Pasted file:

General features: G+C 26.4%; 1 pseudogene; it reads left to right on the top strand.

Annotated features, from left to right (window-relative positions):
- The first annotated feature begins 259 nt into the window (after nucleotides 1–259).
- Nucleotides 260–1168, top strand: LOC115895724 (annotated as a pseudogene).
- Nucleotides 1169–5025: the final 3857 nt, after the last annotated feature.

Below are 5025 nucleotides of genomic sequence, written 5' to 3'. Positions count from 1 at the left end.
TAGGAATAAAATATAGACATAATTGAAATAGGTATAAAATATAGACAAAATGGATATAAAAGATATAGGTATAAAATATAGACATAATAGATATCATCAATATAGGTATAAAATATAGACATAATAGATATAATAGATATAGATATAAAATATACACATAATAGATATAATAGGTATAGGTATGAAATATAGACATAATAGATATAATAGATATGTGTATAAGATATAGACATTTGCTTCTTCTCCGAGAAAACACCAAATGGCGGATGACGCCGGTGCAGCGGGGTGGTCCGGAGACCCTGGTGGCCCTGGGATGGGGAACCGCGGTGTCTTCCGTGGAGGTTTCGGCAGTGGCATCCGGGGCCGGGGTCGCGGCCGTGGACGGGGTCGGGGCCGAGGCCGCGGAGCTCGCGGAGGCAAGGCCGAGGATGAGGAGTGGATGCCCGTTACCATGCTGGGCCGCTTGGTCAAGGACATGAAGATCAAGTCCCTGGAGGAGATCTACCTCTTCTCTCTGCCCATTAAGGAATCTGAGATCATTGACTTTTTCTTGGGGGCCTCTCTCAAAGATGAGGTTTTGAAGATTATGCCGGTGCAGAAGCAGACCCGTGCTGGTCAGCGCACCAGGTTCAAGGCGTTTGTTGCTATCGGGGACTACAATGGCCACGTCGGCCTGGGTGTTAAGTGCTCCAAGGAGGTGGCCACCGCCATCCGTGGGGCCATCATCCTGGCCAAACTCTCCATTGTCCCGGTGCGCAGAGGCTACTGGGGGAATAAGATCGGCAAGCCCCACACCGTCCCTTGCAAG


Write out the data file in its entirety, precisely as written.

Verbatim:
General features: G+C 26.4%; 1 pseudogene; it reads left to right on the top strand.

Annotated features, from left to right (window-relative positions):
- The first annotated feature begins 259 nt into the window (after nucleotides 1–259).
- Nucleotides 260–1168, top strand: LOC115895724 (annotated as a pseudogene).
- Nucleotides 1169–5025: the final 3857 nt, after the last annotated feature.

Below are 5025 nucleotides of genomic sequence, written 5' to 3'. Positions count from 1 at the left end.
TAGGAATAAAATATAGACATAATTGAAATAGGTATAAAATATAGACAAAATGGATATAAAAGATATAGGTATAAAATATAGACATAATAGATATCATCAATATAGGTATAAAATATAGACATAATAGATATAATAGATATAGATATAAAATATACACATAATAGATATAATAGGTATAGGTATGAAATATAGACATAATAGATATAATAGATATGTGTATAAGATATAGACATTTGCTTCTTCTCCGAGAAAACACCAAATGGCGGATGACGCCGGTGCAGCGGGGTGGTCCGGAGACCCTGGTGGCCCTGGGATGGGGAACCGCGGTGTCTTCCGTGGAGGTTTCGGCAGTGGCATCCGGGGCCGGGGTCGCGGCCGTGGACGGGGTCGGGGCCGAGGCCGCGGAGCTCGCGGAGGCAAGGCCGAGGATGAGGAGTGGATGCCCGTTACCATGCTGGGCCGCTTGGTCAAGGACATGAAGATCAAGTCCCTGGAGGAGATCTACCTCTTCTCTCTGCCCATTAAGGAATCTGAGATCATTGACTTTTTCTTGGGGGCCTCTCTCAAAGATGAGGTTTTGAAGATTATGCCGGTGCAGAAGCAGACCCGTGCTGGTCAGCGCACCAGGTTCAAGGCGTTTGTTGCTATCGGGGACTACAATGGCCACGTCGGCCTGGGTGTTAAGTGCTCCAAGGAGGTGGCCACCGCCATCCGTGGGGCCATCATCCTGGCCAAACTCTCCATTGTCCCGGTGCGCAGAGGCTACTGGGGGAATAAGATCGGCAAGCCCCACACCGTCCCTTGCAAG